free software program without telling your management and getting
approval, you're putting us all at risk of losing the work to cease
and desist orders from your company some time down the road. Read
those papers you signed when you were hired; it is quite likely that
they say the company owns every program you write, even on your own
time, and even every idea you think up. Such clauses may not be legal,
but can we afford to fight your employer in court?
The FSF avoids these fights by asking for a disclaimer from your
employer. This disclaimer would not be necessary for a change that
is too small to be covered by copyright, so for the person who had a
four line change, it shouldn't be a problem.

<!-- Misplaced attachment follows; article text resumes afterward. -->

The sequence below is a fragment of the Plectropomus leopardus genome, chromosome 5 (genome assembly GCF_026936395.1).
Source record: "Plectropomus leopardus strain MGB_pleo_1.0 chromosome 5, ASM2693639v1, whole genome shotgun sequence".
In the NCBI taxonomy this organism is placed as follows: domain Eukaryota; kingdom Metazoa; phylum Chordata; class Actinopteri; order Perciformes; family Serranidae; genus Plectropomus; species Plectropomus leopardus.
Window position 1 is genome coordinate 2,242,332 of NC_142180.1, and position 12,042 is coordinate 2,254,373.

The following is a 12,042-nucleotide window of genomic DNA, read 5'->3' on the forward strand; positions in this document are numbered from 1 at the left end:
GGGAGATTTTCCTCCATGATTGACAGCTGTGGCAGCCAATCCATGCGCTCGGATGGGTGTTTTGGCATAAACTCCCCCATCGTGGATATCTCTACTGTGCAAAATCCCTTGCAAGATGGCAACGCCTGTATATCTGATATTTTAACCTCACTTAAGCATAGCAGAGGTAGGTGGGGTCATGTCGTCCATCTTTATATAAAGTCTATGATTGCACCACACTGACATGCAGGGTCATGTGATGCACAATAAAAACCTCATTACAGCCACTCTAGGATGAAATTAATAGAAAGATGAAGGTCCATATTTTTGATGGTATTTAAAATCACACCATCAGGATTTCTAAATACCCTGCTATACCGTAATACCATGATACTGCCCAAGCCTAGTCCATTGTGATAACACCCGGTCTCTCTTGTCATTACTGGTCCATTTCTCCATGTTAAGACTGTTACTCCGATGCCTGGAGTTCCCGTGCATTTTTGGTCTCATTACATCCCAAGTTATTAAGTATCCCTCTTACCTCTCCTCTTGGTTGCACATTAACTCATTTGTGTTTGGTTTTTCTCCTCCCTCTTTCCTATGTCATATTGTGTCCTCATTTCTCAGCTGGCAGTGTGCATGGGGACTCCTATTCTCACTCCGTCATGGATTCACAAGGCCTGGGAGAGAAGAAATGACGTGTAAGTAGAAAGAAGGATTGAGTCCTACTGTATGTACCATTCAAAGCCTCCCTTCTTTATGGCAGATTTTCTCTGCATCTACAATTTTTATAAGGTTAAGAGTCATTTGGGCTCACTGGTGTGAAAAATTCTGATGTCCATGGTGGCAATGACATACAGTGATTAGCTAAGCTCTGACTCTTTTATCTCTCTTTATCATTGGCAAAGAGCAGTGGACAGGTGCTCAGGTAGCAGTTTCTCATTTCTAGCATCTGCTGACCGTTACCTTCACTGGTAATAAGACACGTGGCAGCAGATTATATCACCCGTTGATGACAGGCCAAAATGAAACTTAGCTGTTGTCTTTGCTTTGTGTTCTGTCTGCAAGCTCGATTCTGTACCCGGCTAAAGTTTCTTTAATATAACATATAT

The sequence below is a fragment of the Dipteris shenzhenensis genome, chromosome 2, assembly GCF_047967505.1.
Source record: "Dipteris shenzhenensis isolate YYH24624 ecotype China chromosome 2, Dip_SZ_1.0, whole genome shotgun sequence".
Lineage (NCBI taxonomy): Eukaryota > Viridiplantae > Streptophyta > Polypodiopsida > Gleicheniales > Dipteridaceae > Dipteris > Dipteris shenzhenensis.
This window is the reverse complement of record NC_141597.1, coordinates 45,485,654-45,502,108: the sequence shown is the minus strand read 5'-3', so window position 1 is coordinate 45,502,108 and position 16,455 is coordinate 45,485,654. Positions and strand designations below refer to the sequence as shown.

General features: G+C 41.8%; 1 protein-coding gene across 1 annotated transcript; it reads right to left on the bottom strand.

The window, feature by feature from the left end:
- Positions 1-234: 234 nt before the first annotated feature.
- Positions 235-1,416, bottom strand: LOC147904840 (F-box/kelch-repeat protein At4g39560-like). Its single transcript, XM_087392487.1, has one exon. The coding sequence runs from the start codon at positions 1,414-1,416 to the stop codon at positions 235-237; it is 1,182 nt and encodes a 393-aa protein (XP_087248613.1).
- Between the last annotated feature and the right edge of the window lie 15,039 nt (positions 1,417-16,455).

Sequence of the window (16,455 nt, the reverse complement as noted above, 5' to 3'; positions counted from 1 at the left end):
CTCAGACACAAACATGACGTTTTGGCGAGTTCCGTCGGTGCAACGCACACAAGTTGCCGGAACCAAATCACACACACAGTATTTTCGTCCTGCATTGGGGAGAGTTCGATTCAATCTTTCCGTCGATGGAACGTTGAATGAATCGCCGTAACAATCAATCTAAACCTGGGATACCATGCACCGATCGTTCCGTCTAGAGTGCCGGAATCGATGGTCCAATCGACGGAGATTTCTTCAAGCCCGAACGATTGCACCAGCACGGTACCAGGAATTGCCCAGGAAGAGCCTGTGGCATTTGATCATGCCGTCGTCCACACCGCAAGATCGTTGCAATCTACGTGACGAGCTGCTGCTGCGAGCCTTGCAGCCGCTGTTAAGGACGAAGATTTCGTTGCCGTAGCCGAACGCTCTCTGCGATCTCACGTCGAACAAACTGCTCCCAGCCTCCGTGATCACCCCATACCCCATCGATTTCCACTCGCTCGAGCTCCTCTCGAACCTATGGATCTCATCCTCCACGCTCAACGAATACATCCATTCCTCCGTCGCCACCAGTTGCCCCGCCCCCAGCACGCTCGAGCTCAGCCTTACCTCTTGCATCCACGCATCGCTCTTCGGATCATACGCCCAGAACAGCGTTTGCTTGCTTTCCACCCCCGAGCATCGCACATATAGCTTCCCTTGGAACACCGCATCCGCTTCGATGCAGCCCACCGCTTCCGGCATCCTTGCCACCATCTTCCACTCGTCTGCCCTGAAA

Another issue is the enforceability of the GPL. Only the copyright
owner has standing to sue. If there are hundreds of owners, it may be
very difficult to stop violators, as if only a subset of the owners
want to sue the violator could try to get the case thrown out for lack
of standing. Since the FSF owns all of gcc (for example), they have
clear rights to sue.
Linus doesn't like the idea of copyright assignment and that's OK.
But I'd feel better if he at least got employer disclaimers from
I would like to expand a bit on jbuck's
last comment, by giving another example showing that the requirements of
the FSF are not related to the requirements of the GPL. The disclaimers
are necessary to protect the FSF and other receivers of the software,
regardless of the license that is used for the software.
The X Consortium had exactly the same policy as the FSF, although it
used a different license: the X Consortium License, a.k.a MIT X License,
is close to the BSD license. A few years ago (1993-94) I wrote a small
program with a friend of mine, while we were still at the university.
This program, called xsession(1), was
included in the X11R6 contrib distribution. But before including our
program in the distribution, someone from the X Consortium (I forgot his